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Election Law @ Moritz

Election Law @ Moritz


Information & Analysis

D.C. Circuit Sends True the Vote Case Against IRS Back to District Court

In a recently-issued opinion, a three-judge panel of the D.C. Circuit Court of Appeals reversed in part and affirmed in part the District Court\'s decision in True the Vote\'s case challenging the targeting of conservative non-profit groups by the IRS. The court of appeals affirmed the dismissal of claims for damages against government officials. However, the court did not agree that True the Vote\'s efforts to halt discriminatory enforcement by the IRS were now moot. The panel determined that a judgment on the merits regarding whether the IRS had ceased its discriminatory treatment was warranted. The case is True the Vote v. IRS.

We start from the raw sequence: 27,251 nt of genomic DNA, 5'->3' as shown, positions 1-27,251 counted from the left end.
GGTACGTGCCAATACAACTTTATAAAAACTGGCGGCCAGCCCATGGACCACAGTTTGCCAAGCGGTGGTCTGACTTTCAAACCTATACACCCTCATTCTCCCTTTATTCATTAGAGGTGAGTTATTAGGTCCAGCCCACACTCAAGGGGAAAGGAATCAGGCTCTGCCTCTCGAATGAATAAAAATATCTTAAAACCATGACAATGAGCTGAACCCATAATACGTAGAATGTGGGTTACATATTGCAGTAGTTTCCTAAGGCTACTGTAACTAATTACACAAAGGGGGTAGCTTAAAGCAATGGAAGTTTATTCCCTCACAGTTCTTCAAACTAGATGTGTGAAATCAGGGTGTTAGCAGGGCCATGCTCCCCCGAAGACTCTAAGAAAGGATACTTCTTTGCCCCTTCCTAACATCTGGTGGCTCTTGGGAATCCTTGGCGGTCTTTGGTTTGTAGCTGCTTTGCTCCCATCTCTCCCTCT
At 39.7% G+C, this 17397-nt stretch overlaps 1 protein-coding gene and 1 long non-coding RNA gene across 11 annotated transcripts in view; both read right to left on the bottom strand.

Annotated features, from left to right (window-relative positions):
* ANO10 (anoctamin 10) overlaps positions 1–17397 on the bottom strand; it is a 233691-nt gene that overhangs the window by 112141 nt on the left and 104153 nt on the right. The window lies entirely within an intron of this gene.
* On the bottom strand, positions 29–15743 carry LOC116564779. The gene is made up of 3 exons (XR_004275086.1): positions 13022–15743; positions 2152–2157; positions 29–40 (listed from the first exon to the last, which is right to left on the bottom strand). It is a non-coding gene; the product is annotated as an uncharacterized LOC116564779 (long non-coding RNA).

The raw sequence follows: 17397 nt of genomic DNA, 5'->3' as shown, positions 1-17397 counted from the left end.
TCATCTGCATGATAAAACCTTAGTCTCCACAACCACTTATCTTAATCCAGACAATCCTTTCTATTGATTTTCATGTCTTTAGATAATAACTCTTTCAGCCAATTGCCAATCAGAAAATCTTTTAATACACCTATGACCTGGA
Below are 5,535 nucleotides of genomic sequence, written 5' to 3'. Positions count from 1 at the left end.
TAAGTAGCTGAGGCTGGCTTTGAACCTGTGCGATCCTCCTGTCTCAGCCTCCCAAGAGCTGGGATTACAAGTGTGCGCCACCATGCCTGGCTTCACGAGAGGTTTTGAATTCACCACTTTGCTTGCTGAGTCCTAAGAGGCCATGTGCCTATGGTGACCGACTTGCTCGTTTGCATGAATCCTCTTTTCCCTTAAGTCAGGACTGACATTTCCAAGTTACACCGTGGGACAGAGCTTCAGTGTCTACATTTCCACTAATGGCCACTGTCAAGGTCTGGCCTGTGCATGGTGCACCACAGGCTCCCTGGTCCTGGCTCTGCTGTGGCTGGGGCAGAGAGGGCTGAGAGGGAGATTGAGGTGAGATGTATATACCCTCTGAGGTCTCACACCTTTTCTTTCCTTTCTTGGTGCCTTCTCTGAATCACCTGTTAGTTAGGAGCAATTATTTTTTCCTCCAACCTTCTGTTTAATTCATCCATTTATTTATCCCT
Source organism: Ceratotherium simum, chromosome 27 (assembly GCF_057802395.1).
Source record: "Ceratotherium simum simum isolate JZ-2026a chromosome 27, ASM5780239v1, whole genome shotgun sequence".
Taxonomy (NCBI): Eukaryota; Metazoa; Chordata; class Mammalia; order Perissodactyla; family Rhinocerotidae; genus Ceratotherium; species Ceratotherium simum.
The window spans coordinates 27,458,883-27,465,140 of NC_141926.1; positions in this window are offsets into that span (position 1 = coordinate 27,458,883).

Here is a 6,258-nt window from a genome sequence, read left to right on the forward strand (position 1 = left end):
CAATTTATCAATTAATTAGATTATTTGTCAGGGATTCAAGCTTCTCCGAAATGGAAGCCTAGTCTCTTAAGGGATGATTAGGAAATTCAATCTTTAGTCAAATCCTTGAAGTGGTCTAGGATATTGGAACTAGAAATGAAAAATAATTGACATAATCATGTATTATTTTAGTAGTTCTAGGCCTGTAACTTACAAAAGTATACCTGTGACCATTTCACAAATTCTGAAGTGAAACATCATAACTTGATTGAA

Commentary

Edward B. Foley

Gerrymandering as Viewpoint Discrimination: A "Functional Equivalence" Test

Edward B. Foley

A First Amendment test for identifying when a map is functionally equivalent to a facially discriminatory statute.

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In the News

Daniel P. Tokaji

This is why US election ballots routinely go missing

Professor Dan Tokaji was quoted in USA Today about the prevalence of missing election ballots.

 

"Most of the time, it just goes unreported because it doesn't affect the result," Tokaji said. 


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Info & Analysis

Supreme Court Finds Partisan Gerrymandering Claims to be Non-Justiciable Political Questions

In a 5-4 decision, the U.S. Supreme Court issued an opinion on Thursday determining that claims of partisan gerrymandering are political questions beyond the reach of the federal courts. The opinion resolved disputes originating in North Carolina and Maryland, in the cases of Rucho v. Common Cause and Lamone v. Benisek.

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